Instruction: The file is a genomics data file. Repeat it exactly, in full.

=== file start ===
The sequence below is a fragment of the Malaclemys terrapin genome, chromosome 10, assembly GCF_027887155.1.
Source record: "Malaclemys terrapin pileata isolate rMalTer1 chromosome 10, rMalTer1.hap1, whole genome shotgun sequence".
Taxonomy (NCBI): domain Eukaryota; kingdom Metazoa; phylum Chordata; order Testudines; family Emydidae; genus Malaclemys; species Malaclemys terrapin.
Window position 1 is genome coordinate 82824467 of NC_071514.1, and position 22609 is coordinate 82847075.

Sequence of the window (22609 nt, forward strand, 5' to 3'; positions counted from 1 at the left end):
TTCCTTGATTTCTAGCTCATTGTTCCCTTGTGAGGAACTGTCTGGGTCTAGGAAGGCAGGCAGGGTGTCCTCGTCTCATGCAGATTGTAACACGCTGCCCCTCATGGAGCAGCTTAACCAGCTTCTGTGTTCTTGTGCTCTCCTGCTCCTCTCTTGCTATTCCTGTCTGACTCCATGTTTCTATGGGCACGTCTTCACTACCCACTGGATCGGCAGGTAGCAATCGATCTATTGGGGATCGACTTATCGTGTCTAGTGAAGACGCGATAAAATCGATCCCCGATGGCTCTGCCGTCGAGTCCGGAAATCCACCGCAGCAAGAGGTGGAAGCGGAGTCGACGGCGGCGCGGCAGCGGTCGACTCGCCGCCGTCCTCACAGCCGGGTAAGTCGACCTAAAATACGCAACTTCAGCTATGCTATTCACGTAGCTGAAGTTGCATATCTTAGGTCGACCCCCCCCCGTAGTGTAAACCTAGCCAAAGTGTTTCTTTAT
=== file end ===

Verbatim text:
The sequence below is a fragment of the Malaclemys terrapin genome, chromosome 10, assembly GCF_027887155.1.
Source record: "Malaclemys terrapin pileata isolate rMalTer1 chromosome 10, rMalTer1.hap1, whole genome shotgun sequence".
Taxonomy (NCBI): domain Eukaryota; kingdom Metazoa; phylum Chordata; order Testudines; family Emydidae; genus Malaclemys; species Malaclemys terrapin.
Window position 1 is genome coordinate 82824467 of NC_071514.1, and position 22609 is coordinate 82847075.

Sequence of the window (22609 nt, forward strand, 5' to 3'; positions counted from 1 at the left end):
TTCCTTGATTTCTAGCTCATTGTTCCCTTGTGAGGAACTGTCTGGGTCTAGGAAGGCAGGCAGGGTGTCCTCGTCTCATGCAGATTGTAACACGCTGCCCCTCATGGAGCAGCTTAACCAGCTTCTGTGTTCTTGTGCTCTCCTGCTCCTCTCTTGCTATTCCTGTCTGACTCCATGTTTCTATGGGCACGTCTTCACTACCCACTGGATCGGCAGGTAGCAATCGATCTATTGGGGATCGACTTATCGTGTCTAGTGAAGACGCGATAAAATCGATCCCCGATGGCTCTGCCGTCGAGTCCGGAAATCCACCGCAGCAAGAGGTGGAAGCGGAGTCGACGGCGGCGCGGCAGCGGTCGACTCGCCGCCGTCCTCACAGCCGGGTAAGTCGACCTAAAATACGCAACTTCAGCTATGCTATTCACGTAGCTGAAGTTGCATATCTTAGGTCGACCCCCCCCCGTAGTGTAAACCTAGCCAAAGTGTTTCTTTAT